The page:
(Term expires December 20, 2024)
Case Western Reserve University
Dr. Eric W. Kaler became president of Case Western Reserve University in 2021, having served as president of the University of Minnesota from 2011-2019. As an academic leader his focus is on core priorities: academic excellence, affordability, diversity and a welcoming and respectful campus climate, a world-class research enterprise, and a deep commitment to public engagement and outreach.
His personal commitment to excellence was rewarded in April 2014 when he was named to the American Academy of Arts and Sciences, one of the nation’s most prestigious honorary societies. He was elected to the National Academy of Engineering in 2010.
Among other leadership activities, Kaler has served as Chair of the NCAA Division I Board of Directors and as a member of the NCAA Board of Governors. He also served as Chair of the Big Ten Council of Presidents and Chancellors. He was co-founder of Generation Next, a coalition of Twin Cities-area civic, business and education leaders united to help close the achievement and opportunity gaps in Minneapolis and St. Paul area schools.
In 2012, he was named to the U.S. Department of Homeland Security Academic Advisory Council, and in 2013 he was a Charter Fellow of the National Academy of Inventors.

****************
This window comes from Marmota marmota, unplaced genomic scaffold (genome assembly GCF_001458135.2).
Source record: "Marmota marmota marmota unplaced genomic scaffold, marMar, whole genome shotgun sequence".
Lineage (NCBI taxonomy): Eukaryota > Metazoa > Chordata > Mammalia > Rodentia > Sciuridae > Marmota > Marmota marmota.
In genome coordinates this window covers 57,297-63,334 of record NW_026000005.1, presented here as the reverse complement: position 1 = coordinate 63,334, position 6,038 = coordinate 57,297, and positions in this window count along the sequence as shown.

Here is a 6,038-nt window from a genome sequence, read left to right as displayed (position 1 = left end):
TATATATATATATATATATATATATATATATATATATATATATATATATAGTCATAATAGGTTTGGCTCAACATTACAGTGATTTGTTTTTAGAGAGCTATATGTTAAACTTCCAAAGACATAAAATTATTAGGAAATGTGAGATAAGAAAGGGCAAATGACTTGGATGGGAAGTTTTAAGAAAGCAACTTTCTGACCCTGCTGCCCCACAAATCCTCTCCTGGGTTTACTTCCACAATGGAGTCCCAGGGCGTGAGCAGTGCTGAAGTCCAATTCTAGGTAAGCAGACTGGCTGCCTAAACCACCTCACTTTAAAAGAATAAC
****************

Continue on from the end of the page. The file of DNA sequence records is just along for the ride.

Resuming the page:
Kaler received his Ph.D. in chemical engineering from the University of Minnesota in 1982. He went on to become one of the nation’s foremost experts on “complex fluids,” which have applications in drug delivery, food processing, pharmaceuticals, and manufacturing. He is a Fellow of the American Chemical Society and the Neutron Scattering Society of America.
Before returning to the University of Minnesota, Kaler served from 2007 to 2011 as provost and senior vice president for academic affairs at Stony Brook University in Stony Brook, New York, where he was also the vice president for Brookhaven National Laboratory Affairs. Previously, he was chair of the Chemical Engineering Department and dean of the College of Engineering at the University of Delaware. He also taught at the University of Washington. He received his undergraduate degree from the California Institute of Technology in 1978.